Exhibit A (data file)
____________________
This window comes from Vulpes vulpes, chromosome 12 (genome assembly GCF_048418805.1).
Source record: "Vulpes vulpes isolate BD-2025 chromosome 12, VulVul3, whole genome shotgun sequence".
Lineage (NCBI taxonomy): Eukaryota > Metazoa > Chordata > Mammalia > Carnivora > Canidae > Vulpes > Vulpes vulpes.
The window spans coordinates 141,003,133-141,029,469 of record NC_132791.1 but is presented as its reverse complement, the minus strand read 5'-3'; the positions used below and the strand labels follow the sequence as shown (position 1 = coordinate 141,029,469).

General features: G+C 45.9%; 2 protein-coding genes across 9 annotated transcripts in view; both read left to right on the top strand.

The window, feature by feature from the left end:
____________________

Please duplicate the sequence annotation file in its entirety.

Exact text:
This window comes from Vulpes vulpes, chromosome 12 (genome assembly GCF_048418805.1).
Source record: "Vulpes vulpes isolate BD-2025 chromosome 12, VulVul3, whole genome shotgun sequence".
Lineage (NCBI taxonomy): Eukaryota > Metazoa > Chordata > Mammalia > Carnivora > Canidae > Vulpes > Vulpes vulpes.
The window spans coordinates 141,003,133-141,029,469 of record NC_132791.1 but is presented as its reverse complement, the minus strand read 5'-3'; the positions used below and the strand labels follow the sequence as shown (position 1 = coordinate 141,029,469).

General features: G+C 45.9%; 2 protein-coding genes across 9 annotated transcripts in view; both read left to right on the top strand.

The window, feature by feature from the left end: